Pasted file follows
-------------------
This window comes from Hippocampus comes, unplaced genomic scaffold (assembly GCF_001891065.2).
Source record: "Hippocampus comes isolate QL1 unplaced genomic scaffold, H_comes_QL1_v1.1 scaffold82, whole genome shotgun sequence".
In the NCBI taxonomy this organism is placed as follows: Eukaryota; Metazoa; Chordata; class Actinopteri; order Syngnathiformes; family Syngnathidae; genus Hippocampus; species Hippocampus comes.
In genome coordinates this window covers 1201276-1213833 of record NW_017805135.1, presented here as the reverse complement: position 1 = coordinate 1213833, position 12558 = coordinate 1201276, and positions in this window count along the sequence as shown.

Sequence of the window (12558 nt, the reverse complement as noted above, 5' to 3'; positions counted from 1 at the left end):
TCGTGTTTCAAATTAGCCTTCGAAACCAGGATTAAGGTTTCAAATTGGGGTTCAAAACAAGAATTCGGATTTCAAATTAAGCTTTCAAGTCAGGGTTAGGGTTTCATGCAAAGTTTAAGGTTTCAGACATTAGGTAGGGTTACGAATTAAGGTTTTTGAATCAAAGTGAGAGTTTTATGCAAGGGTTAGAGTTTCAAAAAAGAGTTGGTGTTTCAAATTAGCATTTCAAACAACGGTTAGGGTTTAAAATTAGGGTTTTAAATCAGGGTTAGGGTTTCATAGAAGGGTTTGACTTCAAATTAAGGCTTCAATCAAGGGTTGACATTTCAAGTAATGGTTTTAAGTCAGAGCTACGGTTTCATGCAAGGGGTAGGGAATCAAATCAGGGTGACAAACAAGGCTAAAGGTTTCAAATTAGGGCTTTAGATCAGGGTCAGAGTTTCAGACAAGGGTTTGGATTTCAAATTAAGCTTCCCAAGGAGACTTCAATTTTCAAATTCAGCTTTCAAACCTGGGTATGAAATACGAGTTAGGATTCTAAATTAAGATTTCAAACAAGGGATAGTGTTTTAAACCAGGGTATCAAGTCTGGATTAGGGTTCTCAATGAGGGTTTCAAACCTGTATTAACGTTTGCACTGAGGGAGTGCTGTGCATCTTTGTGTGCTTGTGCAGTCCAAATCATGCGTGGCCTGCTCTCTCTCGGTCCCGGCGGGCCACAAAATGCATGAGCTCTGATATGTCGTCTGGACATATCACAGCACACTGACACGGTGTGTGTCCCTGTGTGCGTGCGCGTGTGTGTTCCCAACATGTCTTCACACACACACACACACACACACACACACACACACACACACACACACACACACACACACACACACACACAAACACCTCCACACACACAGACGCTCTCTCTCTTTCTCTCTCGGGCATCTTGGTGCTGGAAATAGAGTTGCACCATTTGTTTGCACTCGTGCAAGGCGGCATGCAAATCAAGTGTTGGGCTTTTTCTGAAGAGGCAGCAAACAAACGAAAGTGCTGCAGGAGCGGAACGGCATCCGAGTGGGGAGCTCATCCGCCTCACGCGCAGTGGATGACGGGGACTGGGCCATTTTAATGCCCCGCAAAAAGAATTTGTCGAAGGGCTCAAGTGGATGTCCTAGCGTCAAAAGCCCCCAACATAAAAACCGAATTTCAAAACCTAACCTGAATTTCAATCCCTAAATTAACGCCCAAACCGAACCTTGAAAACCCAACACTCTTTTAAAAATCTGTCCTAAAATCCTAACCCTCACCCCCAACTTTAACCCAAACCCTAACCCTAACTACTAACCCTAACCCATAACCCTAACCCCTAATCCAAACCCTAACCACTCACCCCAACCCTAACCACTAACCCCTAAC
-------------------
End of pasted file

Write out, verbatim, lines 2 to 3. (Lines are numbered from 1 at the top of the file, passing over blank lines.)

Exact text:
Source record: "Hippocampus comes isolate QL1 unplaced genomic scaffold, H_comes_QL1_v1.1 scaffold82, whole genome shotgun sequence".
In the NCBI taxonomy this organism is placed as follows: Eukaryota; Metazoa; Chordata; class Actinopteri; order Syngnathiformes; family Syngnathidae; genus Hippocampus; species Hippocampus comes.